Twig lives in and around the Wooster campus of the Ohio Agricultural Research and Development Center, where he enjoys the prairie plant in Secrest Arboretum. His alter ego is Kurt Knebusch, one of our super-talented writers and editors on campus. Each month, look for Twig to answer a reader questions and some additional interesting facts below. After Twig's post, we will be providing some ideas and suggestions on how to incorporate the info in Twig's column into fun science learning for your students and children.
A. My feathered friend Weezerbird told me something at lunch last week. (He had grubs. I had leaves.)
He said, “That place you work at (Ohio Agricultural Research and Development Center, part of Ohio State University) has the biggest incense cedar tree in Ohio.”
I said, “What’s an incense cedar tree?”
He said, “The tree they make pencils out of.”
And he was right. I checked. (He actually usually is.) (Don’t tell him I said that.)
American pencil companies make their pencils out of wood from California incense cedar trees. Reasons: The wood is soft. Soft for a wood, that is. So pencil-makers can shape it into pencil shapes easily. It sharpens easily, too. It doesn’t make splinters. And also it smells good.
Incense cedars are coniferous evergreens. As, for example, pines are. Incense cedars grow in the wild out West. But people plant them in other places, too.
P.S. Find Ohio’s No. 1 incense cedar in Ohio State’s Secrest Arboretum!
The California incense cedar is a specific species: Calocedrus decurrens. There also are species that have the common names Taiwan incense cedar and China incense cedar.
One hundred or so years ago, U.S. pencil-makers made pencils out of eastern red cedar trees. But those got used up and scarce. So the switch was made to California incense cedar trees, which were and are easy to come by out West, including now in managed plantings. In other parts of the world, people make pencils out of eastern red cedar relatives.
Secrest Arboretum is part of Ohio State’s Ohio Agricultural Research and Development Center in Wooster.
Follow these links to learn more about Ohio’s biggest trees and pencil-making details.
Using this information for education:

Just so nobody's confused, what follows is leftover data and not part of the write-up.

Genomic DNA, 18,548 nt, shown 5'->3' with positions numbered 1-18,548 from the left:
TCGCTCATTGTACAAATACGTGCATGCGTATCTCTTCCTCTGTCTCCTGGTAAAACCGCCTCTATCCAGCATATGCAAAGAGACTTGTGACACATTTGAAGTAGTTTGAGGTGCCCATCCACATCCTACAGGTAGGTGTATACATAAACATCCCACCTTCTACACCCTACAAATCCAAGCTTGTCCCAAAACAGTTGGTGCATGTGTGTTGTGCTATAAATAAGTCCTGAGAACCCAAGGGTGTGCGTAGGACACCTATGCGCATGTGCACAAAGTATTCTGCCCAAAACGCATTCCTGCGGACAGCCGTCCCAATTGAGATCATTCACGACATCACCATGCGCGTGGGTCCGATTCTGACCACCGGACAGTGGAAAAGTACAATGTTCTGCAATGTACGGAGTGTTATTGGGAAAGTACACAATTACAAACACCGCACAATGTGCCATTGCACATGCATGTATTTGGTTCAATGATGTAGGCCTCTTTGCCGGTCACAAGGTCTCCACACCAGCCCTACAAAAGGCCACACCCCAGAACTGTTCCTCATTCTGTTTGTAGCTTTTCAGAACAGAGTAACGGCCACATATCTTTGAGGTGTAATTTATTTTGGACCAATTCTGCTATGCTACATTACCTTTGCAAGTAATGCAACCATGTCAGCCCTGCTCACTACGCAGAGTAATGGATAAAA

Students (and especially their parents) spend a lot of time getting ready to go back to school, and one of those traditions is back to school shopping. But have you ever considered talking about those purchases and supplies your students will be using throughout the year as an educational topic and not just a tool?
In our last post we talked about the importance of teaching economics. This is another great (and fun) example of a product to talk about. This example also shows how production has changed over the years based upon factors like the supply (and demand) of specific varieties of trees!
Want to know more about these pencil trees? Here are some follow up questions Twig answered when this column first appeared in September 2008:
Q. Dear Twig: I know something else they make pencils out of. It isn’t plastic, either. It’s paper!
A. Excellent! You’re right. There are companies that make pencils out of recycled paper. (The part of the pencil you hold, that is. Not the graphite.) Some of that paper is recycled newsprint — newspaper paper. Some of that paper is recycled money — worn-out bills (dollar bills, etc.) that the government took out of circulation (collected to keep people from using anymore) and shredded. There are pencils made out of sawdust, scrap cardboard and blue-jean scraps, too.
Whatever the case (The pencil case! Ba ha ha ha ha ha heeeeeeee!), a strong glue holds it all together so it looks and is shaped like a normal wood pencil. Making new pencils from thrown-away stuff puts trash to good use and saves trees.
Did you know you can make pencils out of twigs? Twigs from trees, that is, not me. You cut them, drill them, and fill them with graphite. I’d find that a bit uncomfortable.
P.S. Q. Why did the elephant use a recycled-paper pencil? A. His pen broke. Heeeeeeeeeeeeeee!
Makers of really nice twig pencils include John Wyant of Minnesota, (crayons, too!)and Roger Plant of England.
Q. Dear Twig: So what are those recycled pencils like?
A. Pretty much like regular pencils. You hold them the same. You write with them the same. I have one here in my hands. It’s made out of recycled newsprint. It’s painted green. The paint feels smooth. The graphite, the “lead,” is normal gray.
I sniff the pencil. It doesn’t smell like a regular pencil (which owes its scent to incense cedar wood.) I smell a tiny paint smell, though. But you have to have the pencil up your nose, or at least right under it, to detect it.
I taste it. Myem, myem. I doesn’t seem to have any taste. (Spit.)
I sharpen it. I stick it into an electric sharpener. Rrr. The graphite comes out nice and pointy. The sharpened-down paper around it looks white.
I sharpen another one (same kind). The sharpened-down paper on this one looks white. But also: The white has these wavy red, blue and black lines in it. Neat.
That’s all I have to say about pencils.
P.S. Hardened glue holds them together, so recycled pencils can be harder to sharpen.
Recycled pencils come painted in other colors besides green, of course. And the graphite/lead in them comes in other colors besides gray.
People have different opinions about the environmental benefits, or not, of recycled-material pencils, no matter if the material is newsprint, scrap wood, old money or old blue jeans. Making recycled pencils takes energy, of course — for grinding, shredding, forming them, etc. — plus non-”green” stuff like paint and glue. So there’s that.
Pencils made out of trees, meanwhile, need cutting, shaping and so on. They also, ideally, should be sustainably managed. That means making sure that both the supply of trees and the health of the forest both stay good pretty much forever.
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